of coronary collateral growth by physical endurance exercise in

a healthy marathon runner. Heart. 2004;90:1350–1351.

7. Schwerzmann M, Seiler C, Lipp E, Guzman R, Lövblad KO, Kraus M,

Kucher N. Relation between directly detected patent foramen ovale and

ischemic brain lesions in sport divers. Ann Intern Med. 2001;134:21–24.

8. Allemann Y, Hutter D, Lipp E, Sartori C, Duplain H, Egli M, Cook S,

Scherrer U, Seiler C. Patent foramen ovale and high-altitude pulmonary

edema. JAMA. 2006;296:2954-2958.

Contact details for Professor Seiler:

E-mail: Christian.seiler@insel.ch

Jennifer Taylor is a freelance medical journalist.

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Spotlight: Ulrich Martin, PhD

“In Vitro Generation of Large Blood Vessels Is the Key Technology

for the Generation and Implantation of Larger Dimension Tissue”

Ulrich Martin, head of the Leibniz Research Labs for Biotechnology and Artificial

Organs, Hannover, Germany, and professor of cardiorespiratory tissue engineering

at Hannover Medical School, talks to Judy Ozkan, BA.

Born in Lehrte, a small town to the east of Hannover,

Germany, in 1967, Professor Ulrich Martin, PhD, head

of the Leibniz Research Labs for Biotechnology and

Artificial Organs (LEBAO), Hannover, Germany, and professor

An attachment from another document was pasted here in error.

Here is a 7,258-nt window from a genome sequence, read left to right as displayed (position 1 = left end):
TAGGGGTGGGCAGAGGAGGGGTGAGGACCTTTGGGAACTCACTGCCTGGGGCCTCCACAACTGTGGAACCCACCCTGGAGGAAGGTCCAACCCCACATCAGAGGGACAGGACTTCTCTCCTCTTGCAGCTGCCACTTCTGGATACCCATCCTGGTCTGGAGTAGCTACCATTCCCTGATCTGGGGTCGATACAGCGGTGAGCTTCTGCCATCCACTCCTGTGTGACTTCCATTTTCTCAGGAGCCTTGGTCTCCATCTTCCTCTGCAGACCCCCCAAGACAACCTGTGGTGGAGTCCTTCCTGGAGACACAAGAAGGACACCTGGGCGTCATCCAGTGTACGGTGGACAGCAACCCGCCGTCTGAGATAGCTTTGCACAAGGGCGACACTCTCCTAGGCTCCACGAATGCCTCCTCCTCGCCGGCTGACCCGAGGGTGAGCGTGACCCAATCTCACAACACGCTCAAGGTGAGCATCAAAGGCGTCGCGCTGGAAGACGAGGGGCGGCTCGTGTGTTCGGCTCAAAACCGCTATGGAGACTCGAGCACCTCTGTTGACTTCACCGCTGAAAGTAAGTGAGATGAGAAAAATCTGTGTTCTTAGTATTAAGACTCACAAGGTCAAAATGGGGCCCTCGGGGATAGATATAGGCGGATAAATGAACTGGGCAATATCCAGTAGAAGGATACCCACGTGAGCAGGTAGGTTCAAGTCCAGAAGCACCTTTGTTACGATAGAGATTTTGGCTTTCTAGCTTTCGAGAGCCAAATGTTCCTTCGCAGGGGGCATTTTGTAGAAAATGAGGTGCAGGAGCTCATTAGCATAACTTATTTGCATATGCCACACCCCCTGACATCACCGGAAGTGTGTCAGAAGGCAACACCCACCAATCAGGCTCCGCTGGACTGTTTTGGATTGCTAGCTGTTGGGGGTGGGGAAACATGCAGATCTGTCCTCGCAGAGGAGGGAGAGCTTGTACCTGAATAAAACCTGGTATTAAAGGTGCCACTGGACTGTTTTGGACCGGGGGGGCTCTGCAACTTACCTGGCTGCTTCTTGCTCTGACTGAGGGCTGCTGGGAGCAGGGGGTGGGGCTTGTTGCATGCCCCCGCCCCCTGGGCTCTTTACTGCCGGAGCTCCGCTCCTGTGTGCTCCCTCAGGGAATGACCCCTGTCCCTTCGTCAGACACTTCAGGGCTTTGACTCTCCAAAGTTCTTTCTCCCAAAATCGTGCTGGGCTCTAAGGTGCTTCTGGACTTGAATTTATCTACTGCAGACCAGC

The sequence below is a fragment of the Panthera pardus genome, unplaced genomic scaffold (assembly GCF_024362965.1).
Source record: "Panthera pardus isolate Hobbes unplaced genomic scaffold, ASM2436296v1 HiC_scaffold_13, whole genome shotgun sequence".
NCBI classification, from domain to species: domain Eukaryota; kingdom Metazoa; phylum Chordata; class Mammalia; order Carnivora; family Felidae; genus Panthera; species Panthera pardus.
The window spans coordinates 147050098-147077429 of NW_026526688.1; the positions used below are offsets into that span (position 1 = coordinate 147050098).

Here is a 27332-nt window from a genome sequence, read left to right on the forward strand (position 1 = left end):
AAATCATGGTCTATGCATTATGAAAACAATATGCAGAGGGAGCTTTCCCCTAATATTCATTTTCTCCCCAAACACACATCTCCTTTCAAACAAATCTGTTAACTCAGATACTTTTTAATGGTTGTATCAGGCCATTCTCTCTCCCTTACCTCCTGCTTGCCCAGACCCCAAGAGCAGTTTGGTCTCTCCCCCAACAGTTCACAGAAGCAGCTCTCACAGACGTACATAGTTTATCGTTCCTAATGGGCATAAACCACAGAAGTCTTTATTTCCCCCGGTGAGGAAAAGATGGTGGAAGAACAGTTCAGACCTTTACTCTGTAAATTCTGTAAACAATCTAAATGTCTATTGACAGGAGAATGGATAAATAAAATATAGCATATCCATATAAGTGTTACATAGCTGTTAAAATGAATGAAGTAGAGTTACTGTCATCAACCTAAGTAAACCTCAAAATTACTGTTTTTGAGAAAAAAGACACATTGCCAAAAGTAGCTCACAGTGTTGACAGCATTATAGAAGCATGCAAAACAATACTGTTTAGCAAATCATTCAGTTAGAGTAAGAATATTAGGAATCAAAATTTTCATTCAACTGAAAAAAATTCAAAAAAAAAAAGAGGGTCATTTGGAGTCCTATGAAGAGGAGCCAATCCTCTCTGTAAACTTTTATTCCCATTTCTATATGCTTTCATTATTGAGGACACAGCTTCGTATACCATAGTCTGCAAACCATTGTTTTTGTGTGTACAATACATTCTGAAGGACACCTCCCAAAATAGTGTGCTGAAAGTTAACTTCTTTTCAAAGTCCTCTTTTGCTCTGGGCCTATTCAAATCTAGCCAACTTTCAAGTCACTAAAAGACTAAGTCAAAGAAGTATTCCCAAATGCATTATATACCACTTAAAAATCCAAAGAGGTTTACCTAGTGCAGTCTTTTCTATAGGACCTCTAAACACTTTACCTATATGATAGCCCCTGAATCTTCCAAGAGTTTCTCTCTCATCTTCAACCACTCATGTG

of cardiorespiratory tissue engineering at Hannover

Medical School, had an early introduction to the lab environment

thanks to his mother, who worked as a technician.

From the age of 3, he was planning his research career,

although his aim at that time was focused on protecting big

game animals in Africa. At school he was interested in and

excelled at science, as well as sports and geography. He

was fairly clear that when he left high school at the age of

18 that he would go into a career involving his favourite

subjects of chemistry and biology. Thus, after compulsory

military service, he entered the Technical University of

Hannover to study biology. He then progressed through the

veterinary and medical schools and started an early specialisation

in molecular biology and lab sciences.

After graduating in 1990, Martin worked on his doctoral

thesis, which he presented in 1997 on the cloning of the

human C3a receptor and the first characterisation of its

expression pattern. His PhD supervisor, microbiologist

Andreas Klos, MD, PhD, was an inspiring scientist and

teacher. Professor Martin says that Professor Klos’ advice

on the importance of being critical in the evaluation of data

has proved invaluable. Another influential figure was

Gustav Steinhoff, MD, PhD, a professor and director of the

Department of Cardiac Thoracic Transplantation and

Vascular Surgery at the University of Rostock, Rostock,

Germany. Professor Martin says, “He is 1 of the most

active scientists among German heart surgeons and recruited

me to the Department of Cardiothoracic Surgery.”

Professor Steinhoff taught Martin about animal models and

their importance for preclinical developments.

Developing the Leibniz Research Labs for

Biotechnology and Artificial Organs

A notable mentor whose influence was and continues to be

important for Professor Martin is Axel Haverich, MD,

PhD, professor and director of the Department of Cardiac,

Thoracic, Transplantation, and Vascular Surgery at

Hannover Medical School. He says, “Axel has been my

great mentor for more than 12 years. He was my main

source of inspiration in terms of understanding clinical

views and needs, as well as the requirement for interdisciplinary